- High Purity Quartz prospecting using Aster in the Mt Surprise area of far north Queensland.
- Alluvial Gold on Viti Levu, Fiji.
- Spatially Enabled Community Information Systems in a Remote Aboriginal Community.
- Spatio-temporal analysis of changes in the track characteristics and impact of South Pacific tropical cyclones over four decades using GIS.
Andrew is a geologist with more than 30 years experience in exploration and mining geology spanning a range of commodities in both Australia and overseas. He is currently Chief Geoscientist Energy and Minerals with Rio Tinto Exploration’s Project Generation Group, based in Brisbane, where he leads a small, globally focussed team working on new coal, uranium, unconventional gas, heavy mineral sands, potash, lithium, borate and other industrial mineral opportunities.
Andrew is a Fellow of both AIG and AusIMM, a Registered Professional Geoscientist in Exploration and Mining, a past-President of AIG and a current member of the Institute’s Council, and Chairperson of the Institute’s Publication and Complaints committees. Andrew is also a Fellow of the Geological Society, and a member of the American Geophysical Union (AGU) and the Society for Mining, Metallurgy and Exploration (SME).
His current interests include management of resource and geotechnical risks in exploration and resource evaluation by the incorporation of structural geological observations in geological models of mineral deposits and quantitative analysis of down-hole geophysical logging data. He is also keenly interested in geoscience education, including continued professional development by professional geoscientists and communication of geoscientific information, principles and ideas.
Expressions of interest to join the journal’s editorial panel from AIG members are welcome.
Watch the AIG web site, AIG News and email newsletters for further updates on progress towards re-establishing AIG Journal this year.
According to the U.S. Bureau of Labor Statistics, the current young professionals work group (up to age 35), commonly referred to as “millennials” or “Gen Y’ers”, spends an average of 1.8 years in a job before moving on. At any one time, 60% of this group are looking for new career opportunities while still employed.
Career and lifestyle aspirations are even more important to them than pay or their relationship with their managers. In addition, millennials do not need to be highly dissatisfied with their current job to make a change. If something more attractive comes across their radar screen, in the way of career advancement or lifestyle aspirations, they will leap, regardless of how long they have been with their current employer.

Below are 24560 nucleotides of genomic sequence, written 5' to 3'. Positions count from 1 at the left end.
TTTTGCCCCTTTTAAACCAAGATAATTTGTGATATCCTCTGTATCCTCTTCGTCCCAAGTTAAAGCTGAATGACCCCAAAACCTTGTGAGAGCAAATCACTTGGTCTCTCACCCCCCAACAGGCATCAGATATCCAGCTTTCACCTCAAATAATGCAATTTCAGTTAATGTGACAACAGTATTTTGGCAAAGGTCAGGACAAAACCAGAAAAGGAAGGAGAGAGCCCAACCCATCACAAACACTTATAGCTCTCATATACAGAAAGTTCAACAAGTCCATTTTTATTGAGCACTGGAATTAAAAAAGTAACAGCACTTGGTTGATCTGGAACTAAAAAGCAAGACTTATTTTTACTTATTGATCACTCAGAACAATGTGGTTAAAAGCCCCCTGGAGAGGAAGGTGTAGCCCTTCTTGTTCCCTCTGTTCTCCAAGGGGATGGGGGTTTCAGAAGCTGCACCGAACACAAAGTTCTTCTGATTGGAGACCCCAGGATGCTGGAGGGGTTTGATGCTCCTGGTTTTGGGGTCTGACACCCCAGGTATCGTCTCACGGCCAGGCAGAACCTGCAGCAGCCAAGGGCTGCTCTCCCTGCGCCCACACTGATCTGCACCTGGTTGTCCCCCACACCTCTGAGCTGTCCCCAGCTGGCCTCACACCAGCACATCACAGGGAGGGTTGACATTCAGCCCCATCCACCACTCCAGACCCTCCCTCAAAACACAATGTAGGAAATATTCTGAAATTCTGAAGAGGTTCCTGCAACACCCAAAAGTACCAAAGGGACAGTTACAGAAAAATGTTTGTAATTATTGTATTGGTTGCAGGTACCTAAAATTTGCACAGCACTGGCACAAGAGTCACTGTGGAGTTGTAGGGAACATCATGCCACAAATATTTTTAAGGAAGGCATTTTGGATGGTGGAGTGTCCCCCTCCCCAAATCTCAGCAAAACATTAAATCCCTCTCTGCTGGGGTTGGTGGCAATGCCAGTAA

Many companies are confused about how to successfully attract, engage, and retain millennial employees for long enough to train them to take over from aging “boomers”. However, some “early adopter” companies seem to be getting it right by creating a work environment that promotes flexible work-life arrangements and offers career support to address just these issues. Career support in this context includes leadership development, career planning and mentoring.
A cost-effective way for mining companies to provide this type of career support is through the availability of appropriate elearning. Some mining companies already provide elearning as on-demand online courses that can be taken at the employee’s initiative; others provide it as structured programs of online courses with more clearly defined training objectives. Either way, the results can satisfy both employee and corporate requirements.
From the employee point of view, provided the selection of courses is sufficiently large and the quality is acceptable, the benefits include career development, satisfaction of CPD (continuing professional development) obligations and, if the courses are accredited, accumulation of credit towards university programs.
From the corporate point of view, the benefits include improved employee retention, employee knowledge and skills development, and achievement of corporate training objectives.
For more on the topic of employee retention through provision of career support see Stop the Gen Y Revolving Door (B.L. Ware (2014)).
AIG members have access to a dedicated Edumine campus that provides access to the full-range of e-learning resources that Edumine offers. For more information visit the Edumine Campus page of the AIG web site. Edumine Campus enrollment is managed through the AIG membership portal.
Simon is responsible for EduMine, the professional development division which provides learning and training programs to the global mining industry. He is a practicing professional engineer and author.
This article was originally published on the Infomine web site www.infomine.com and appears here with permission.